Prior to (the renewal of the licences and) approval of the (further) ETHA, these conditions were not imposed on the licences.

  1. [5]
    ALHG submits that the extensions to the trading hours are in both cases limited, and on some evenings, for one additional hour only. Also, ALHG submits that it has no adverse compliance history, demonstrating that it has properly managed the venues, including arranging adequate crowd controllers as required to suit the circumstances.
  2. [6]
    In essence, the licensee submits that the imposition in each case of conditions LL300 and LL302 is not the correct and preferable decision because there is no evidence supporting the imposition of the conditions for the licenced premises. In particular, it submits that both licensed premises have had extended trading hours for some years, until, most relevantly, 2am on both Friday and Saturday nights.
  3. [7]
    The Commissioner submits that statistically the most high-risk timeframe for violent incidents associated with licensed premises is after 11pm. The Commissioner submits that the correct and preferable decision is to impose conditions LL300 and LL302. He submits that statistically, throughout Queensland, the risks increase with every additional hour of extended trading hours approval. He submits that licensing decisions are risk-based. He submits that the risks are considered to be minimised by such conditions so that the health and safety of members of the public and the amenity of the area are not affected by ETHAs.

Legislative framework for the review

  1. [8]
    For a review, the Tribunal has all the functions of the decision-maker (in this case, the Commissioner) for the reviewable decision.[1] The purpose of the review is to produce the correct and preferable decision.[2] The review must be conducted by way of a fresh hearing on the merits of the application.[3] The Tribunal may confirm or amend the decision; set aside the decision and substitute its own decision; or set aside the decision and return it for reconsideration to the decision-maker with or without directions.[4]
  2. [9]
    Under the Liquor Act 1992 (Qld) (‘Liquor Act’) the Tribunal must generally decide a review by way of reconsideration of the evidence before the Commissioner when the decision was made.[5] Further, it must decide the review in accordance with the law that applied to the making of the original decision.[6] However, the Tribunal may grant leave to a party to the review to present new evidence in prescribed circumstances.[7] New evidence is defined to mean evidence that was not before the Commissioner when the decision was made.[8]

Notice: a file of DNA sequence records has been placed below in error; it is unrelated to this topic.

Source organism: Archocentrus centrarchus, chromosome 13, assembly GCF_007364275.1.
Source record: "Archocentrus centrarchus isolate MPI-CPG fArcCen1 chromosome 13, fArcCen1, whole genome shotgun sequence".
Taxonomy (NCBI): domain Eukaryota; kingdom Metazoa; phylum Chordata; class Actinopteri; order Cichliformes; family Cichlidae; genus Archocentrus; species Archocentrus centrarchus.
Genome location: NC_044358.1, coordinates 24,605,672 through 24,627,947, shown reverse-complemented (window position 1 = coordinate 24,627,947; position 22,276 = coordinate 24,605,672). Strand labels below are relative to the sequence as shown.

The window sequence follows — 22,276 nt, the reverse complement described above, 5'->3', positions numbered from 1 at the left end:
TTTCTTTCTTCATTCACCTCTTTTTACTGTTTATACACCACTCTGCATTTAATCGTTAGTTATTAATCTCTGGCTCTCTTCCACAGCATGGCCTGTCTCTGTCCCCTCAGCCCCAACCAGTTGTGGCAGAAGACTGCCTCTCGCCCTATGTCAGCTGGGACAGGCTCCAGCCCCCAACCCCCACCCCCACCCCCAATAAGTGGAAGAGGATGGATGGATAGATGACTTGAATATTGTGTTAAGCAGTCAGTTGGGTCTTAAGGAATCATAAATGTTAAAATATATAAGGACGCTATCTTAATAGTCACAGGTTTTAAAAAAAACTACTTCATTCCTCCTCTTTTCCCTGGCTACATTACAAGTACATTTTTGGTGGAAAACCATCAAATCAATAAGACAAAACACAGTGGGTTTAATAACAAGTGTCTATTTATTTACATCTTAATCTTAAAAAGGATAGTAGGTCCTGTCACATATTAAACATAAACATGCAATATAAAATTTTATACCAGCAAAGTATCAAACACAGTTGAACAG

3. [10]
    If leave is granted to present new evidence, a reasonable time must be allowed for the Commissioner to consider the new evidence and reconsider the decision and for affected persons to make submissions.[9]
  4. [11]
    The main purposes of the Liquor Act include regulating the liquor industry compatibly with minimising harm and potential from harm from alcohol abuse and misuse and associated violence; and minimising the adverse effects on health and safety of members of the public and amenity of the community: s 3(a).
  5. [12]
    Part 4 Division 7 of the Liquor Act contains ss 84 to 88, which provide generally for extended trading hours approvals. Matters to which the Commissioner must have regard in deciding whether to grant any application are set out in s 121 of the Liquor Act. These include objections;[10] comments from the local government;[11] and for an ETHA, comments from the Police for the locality.[12] For an ETHA between 12am and 5am, these include the previous conduct of the applicant in discharging duties under the Liquor Act;[13] their ability to control noise and behaviour of the number of persons reasonably expected if extension granted;[14] and the suitability of the premises and its facilities for the purposes for which the extension is sought.[15]
  6. [13]
    Section 107C provides generally that the Commissioner may impose conditions on licences and permits for specified reasons. These include to ensure compliance with the Liquor Act; to give effect to the main purpose specified in s 3(a) of the Liquor Act; or to minimise alcohol related disturbances in the locality. Section 111, especially s 111(3), provide that the Commissioner may vary a licence by imposing a new condition.
  7. [14]